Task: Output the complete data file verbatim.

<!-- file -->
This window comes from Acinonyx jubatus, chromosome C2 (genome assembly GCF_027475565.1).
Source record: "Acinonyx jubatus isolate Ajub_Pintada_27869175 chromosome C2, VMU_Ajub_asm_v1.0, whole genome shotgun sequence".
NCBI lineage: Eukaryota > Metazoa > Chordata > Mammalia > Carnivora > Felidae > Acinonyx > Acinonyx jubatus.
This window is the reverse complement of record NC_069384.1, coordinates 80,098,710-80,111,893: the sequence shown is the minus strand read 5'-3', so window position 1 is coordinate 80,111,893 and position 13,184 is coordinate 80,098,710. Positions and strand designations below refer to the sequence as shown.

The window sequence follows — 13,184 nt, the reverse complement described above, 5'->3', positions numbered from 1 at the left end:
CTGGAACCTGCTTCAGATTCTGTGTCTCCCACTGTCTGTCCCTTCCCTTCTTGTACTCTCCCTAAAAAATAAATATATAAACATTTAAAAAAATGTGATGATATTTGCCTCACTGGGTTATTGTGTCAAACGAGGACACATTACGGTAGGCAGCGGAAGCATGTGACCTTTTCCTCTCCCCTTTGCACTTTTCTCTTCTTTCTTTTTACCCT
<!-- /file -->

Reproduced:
This window comes from Acinonyx jubatus, chromosome C2 (genome assembly GCF_027475565.1).
Source record: "Acinonyx jubatus isolate Ajub_Pintada_27869175 chromosome C2, VMU_Ajub_asm_v1.0, whole genome shotgun sequence".
NCBI lineage: Eukaryota > Metazoa > Chordata > Mammalia > Carnivora > Felidae > Acinonyx > Acinonyx jubatus.
This window is the reverse complement of record NC_069384.1, coordinates 80,098,710-80,111,893: the sequence shown is the minus strand read 5'-3', so window position 1 is coordinate 80,111,893 and position 13,184 is coordinate 80,098,710. Positions and strand designations below refer to the sequence as shown.

The window sequence follows — 13,184 nt, the reverse complement described above, 5'->3', positions numbered from 1 at the left end:
CTGGAACCTGCTTCAGATTCTGTGTCTCCCACTGTCTGTCCCTTCCCTTCTTGTACTCTCCCTAAAAAATAAATATATAAACATTTAAAAAAATGTGATGATATTTGCCTCACTGGGTTATTGTGTCAAACGAGGACACATTACGGTAGGCAGCGGAAGCATGTGACCTTTTCCTCTCCCCTTTGCACTTTTCTCTTCTTTCTTTTTACCCT